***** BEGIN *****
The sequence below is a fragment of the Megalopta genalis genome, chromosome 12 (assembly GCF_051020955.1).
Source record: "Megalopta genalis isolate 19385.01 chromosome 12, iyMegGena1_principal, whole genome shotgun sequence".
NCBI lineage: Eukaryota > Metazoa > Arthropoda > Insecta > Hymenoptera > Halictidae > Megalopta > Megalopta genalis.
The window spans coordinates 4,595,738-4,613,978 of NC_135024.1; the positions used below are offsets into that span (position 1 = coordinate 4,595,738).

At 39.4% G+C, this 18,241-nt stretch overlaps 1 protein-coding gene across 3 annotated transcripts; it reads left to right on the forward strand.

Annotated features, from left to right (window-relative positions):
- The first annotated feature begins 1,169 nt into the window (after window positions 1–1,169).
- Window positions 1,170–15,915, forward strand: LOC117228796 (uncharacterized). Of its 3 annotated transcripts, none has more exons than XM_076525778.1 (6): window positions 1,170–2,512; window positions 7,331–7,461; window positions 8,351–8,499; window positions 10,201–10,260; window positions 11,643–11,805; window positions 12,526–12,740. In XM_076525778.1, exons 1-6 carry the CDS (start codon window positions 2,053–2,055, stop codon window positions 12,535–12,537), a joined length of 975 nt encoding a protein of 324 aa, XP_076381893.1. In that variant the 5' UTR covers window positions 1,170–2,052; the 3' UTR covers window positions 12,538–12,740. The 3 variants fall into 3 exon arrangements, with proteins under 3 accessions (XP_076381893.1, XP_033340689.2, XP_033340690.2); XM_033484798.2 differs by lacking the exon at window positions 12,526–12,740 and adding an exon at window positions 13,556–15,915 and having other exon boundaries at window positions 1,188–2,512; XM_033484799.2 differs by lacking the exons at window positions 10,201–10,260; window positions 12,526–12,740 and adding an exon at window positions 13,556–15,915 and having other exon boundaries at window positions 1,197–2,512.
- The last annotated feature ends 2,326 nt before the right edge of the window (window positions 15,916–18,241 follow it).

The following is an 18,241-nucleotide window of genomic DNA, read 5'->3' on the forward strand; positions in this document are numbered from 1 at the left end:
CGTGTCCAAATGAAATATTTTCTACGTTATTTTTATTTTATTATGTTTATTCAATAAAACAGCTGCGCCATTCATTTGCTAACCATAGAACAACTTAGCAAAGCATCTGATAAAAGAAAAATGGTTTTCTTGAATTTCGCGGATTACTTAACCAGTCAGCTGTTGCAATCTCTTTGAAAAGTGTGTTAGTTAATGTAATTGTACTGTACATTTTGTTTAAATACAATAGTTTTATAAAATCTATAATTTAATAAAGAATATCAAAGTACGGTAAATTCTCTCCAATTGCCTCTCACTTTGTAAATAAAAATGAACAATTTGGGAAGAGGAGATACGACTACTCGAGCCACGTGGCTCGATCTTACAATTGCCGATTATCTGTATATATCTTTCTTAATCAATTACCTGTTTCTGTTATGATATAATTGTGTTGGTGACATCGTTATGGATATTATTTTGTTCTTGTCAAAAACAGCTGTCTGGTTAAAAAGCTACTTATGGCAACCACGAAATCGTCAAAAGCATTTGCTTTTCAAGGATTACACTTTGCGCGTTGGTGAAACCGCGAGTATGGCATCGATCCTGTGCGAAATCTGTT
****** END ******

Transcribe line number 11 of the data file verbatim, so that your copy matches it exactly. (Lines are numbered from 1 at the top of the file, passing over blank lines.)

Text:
CGTGTCCAAATGAAATATTTTCTACGTTATTTTTATTTTATTATGTTTATTCAATAAAACAGCTGCGCCATTCATTTGCTAACCATAGAACAACTTAGCAAAGCATCTGATAAAAGAAAAATGGTTTTCTTGAATTTCGCGGATTACTTAACCAGTCAGCTGTTGCAATCTCTTTGAAAAGTGTGTTAGTTAATGTAATTGTACTGTACATTTTGTTTAAATACAATAGTTTTATAAAATCTATAATTTAATAAAGAATATCAAAGTACGGTAAATTCTCTCCAATTGCCTCTCACTTTGTAAATAAAAATGAACAATTTGGGAAGAGGAGATACGACTACTCGAGCCACGTGGCTCGATCTTACAATTGCCGATTATCTGTATATATCTTTCTTAATCAATTACCTGTTTCTGTTATGATATAATTGTGTTGGTGACATCGTTATGGATATTATTTTGTTCTTGTCAAAAACAGCTGTCTGGTTAAAAAGCTACTTATGGCAACCACGAAATCGTCAAAAGCATTTGCTTTTCAAGGATTACACTTTGCGCGTTGGTGAAACCGCGAGTATGGCATCGATCCTGTGCGAAATCTGTT